If it seems like you've been working longer and harder to pay your bills and make ends meet in recent years, it's not your imagination playing tricks on you.
The Tax Foundation calculates that if every dollar of earned income starting January 1 went to federal, state, and local governments, the average American would not have earned enough to pay his or her 1993 taxes until May 3--the date the foundation calls "Tax Freedom Day." In 1985, Tax Freedom Day came four days earlier--April 30.
Even that is not the full story, because it counts only direct taxes. Governments are making increasing use of hidden ways to "tax" citizens, with mandates and regulations. Adding those into the equation produces a date Americans for Tax Reform calls "Cost of Government Day." It's not May 3. It's not even in June.
Cost of Government Day in 1993 will fall on July 13, a full 10 days later than in 1985. That means that the average American spends over half his time laboring to pay the total price tag for government spending and regulations.
In the past five years, Congress has presided over a regulatory explosion. The number of pages in The Federal Register--where new federal regulations are catalogued--has risen to over 65,000 from 47,000 in 1985. Chicago economist Robert Genetski has estimated the cost of the Americans with Disabilities Act alone at $20 billion per year, approximately $80 for every man, woman, and child in the United States.
For the country as a whole, a conservative estimate of the total cost of federal regulation is $619 billion, or about $2,500 per person. Lawmakers seem oblivious to the fact that as these regulatory bills rise, so must prices, layoffs, or even bankruptcies. Wages also fall, or rise less than they would have in free and competitive markets.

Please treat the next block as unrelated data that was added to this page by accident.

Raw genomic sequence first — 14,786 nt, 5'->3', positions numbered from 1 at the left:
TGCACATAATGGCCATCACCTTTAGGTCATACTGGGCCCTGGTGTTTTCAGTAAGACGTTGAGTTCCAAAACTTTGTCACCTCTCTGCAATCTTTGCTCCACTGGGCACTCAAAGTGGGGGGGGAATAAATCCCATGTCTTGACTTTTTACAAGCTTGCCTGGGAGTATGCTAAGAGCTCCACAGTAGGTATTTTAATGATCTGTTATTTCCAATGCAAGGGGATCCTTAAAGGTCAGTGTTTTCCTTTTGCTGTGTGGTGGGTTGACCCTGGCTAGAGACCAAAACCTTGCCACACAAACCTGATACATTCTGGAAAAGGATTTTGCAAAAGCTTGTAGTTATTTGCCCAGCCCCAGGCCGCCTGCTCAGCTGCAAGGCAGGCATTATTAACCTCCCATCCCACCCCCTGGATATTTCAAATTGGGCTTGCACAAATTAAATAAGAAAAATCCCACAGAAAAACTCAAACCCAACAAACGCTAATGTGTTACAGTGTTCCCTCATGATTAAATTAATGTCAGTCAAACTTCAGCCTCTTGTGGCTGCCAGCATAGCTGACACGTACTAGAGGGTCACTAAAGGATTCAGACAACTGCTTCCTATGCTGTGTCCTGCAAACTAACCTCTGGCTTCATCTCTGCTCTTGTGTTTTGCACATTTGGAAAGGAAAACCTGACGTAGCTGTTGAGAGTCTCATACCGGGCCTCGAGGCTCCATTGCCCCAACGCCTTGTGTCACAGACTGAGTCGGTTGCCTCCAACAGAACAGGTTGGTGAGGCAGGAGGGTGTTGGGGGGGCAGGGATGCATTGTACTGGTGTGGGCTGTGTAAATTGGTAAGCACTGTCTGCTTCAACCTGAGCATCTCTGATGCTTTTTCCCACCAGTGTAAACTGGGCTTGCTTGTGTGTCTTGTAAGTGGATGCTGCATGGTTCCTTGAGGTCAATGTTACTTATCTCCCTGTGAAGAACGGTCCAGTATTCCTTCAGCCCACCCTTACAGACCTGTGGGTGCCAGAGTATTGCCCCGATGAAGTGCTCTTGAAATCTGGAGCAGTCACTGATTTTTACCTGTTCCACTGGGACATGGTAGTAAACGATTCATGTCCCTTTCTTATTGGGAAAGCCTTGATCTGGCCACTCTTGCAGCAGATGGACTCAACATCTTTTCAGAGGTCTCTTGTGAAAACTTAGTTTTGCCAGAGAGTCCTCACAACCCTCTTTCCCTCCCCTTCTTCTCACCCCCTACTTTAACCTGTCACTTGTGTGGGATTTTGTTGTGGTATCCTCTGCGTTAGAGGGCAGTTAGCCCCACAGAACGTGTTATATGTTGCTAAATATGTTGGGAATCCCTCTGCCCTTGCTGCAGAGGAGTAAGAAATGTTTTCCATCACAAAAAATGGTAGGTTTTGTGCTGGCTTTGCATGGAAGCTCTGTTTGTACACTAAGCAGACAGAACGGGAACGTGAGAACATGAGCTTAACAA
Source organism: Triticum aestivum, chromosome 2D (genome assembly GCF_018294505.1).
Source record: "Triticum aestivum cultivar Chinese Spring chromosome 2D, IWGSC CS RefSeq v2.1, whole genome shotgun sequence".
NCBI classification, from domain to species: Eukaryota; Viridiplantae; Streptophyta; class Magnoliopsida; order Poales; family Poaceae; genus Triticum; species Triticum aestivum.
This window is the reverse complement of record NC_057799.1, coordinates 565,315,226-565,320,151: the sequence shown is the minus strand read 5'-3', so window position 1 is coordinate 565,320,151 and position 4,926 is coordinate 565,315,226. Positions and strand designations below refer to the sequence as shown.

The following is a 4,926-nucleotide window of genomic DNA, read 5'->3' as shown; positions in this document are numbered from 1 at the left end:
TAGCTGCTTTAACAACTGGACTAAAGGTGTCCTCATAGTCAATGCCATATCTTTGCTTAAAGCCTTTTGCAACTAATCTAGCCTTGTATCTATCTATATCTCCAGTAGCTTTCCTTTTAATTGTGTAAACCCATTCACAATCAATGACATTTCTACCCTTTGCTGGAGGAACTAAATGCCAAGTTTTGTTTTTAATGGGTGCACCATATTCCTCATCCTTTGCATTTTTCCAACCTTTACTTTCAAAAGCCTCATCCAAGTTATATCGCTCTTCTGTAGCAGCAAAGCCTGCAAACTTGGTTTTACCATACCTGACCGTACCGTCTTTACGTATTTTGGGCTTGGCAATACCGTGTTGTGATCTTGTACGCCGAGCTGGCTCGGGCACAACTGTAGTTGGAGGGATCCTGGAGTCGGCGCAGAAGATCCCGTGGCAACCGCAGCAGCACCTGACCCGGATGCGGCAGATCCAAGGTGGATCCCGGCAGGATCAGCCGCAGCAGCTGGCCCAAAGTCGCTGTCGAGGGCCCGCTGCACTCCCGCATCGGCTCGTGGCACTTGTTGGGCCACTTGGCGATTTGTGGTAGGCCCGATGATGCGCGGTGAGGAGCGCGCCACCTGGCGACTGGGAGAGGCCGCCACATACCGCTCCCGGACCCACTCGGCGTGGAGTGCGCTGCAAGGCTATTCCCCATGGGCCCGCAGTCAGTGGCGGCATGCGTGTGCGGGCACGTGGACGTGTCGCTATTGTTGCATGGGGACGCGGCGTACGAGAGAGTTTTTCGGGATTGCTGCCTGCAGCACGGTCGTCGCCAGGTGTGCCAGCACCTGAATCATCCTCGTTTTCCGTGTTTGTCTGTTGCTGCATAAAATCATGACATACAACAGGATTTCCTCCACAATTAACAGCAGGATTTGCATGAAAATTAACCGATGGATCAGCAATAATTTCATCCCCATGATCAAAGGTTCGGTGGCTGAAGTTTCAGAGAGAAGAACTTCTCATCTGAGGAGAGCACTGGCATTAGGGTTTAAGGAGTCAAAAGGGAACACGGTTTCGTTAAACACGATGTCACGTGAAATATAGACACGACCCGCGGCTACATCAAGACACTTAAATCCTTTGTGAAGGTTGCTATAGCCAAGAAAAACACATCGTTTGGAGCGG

When regulations enhance competition, protect individual rights, promote safety, strengthen the sanctity of contracts, or provide information necessary in the marketplace, they can yield a positive good. But thousands of pages of regulations later, it's difficult to imagine that Americans are all that much better off than they were a decade or so ago. In any event, our lawmakers focus most of their attention on regulation's perceived benefits and very little on its real economic harm.
These days, Congress not only tells private enterprise how to run its business with increasing frequency, but it is imposing ever higher costs on state governments as well. Unfunded mandates from Washington--requiring states to expand or create programs and pay for them too--are soaring in volume and cost. A recent Mackinac Center study found that $95.3 million--the equivalent of one-third of Michigan state government revenue growth in the 1992-93 fiscal year--will go to pay just the cost of federal mandates in one program alone, Medicaid.
Had Congress been paying attention to the cost of government and the plight of millions of struggling American workers, the depth and length of the recession could have been reduced. Many economists argue persuasively, in fact, that the huge tax hikes of 1990--occurring after President Bush abandoned his solemn "no new taxes" pledge--were the main reason the recession happened in the first place. Since 1989, the total cost of government has skyrocketed from just over 48 percent of national income to more than 53 percent in 1993.
For a household with an annual income of $30,000, that translates into an additional burden of $1,500 in higher taxes and regulatory costs. Money which could have been used by its original earners to buy goods or services or for personal saving was instead siphoned off to fuel the growth of government.
As massive tax hikes take shape in Washington, Americans ought to contemplate what government is costing them already. July 13--Cost of Government Day--should remind us that a government that is big enough to give us everything we want is also big enough to take away everything we have.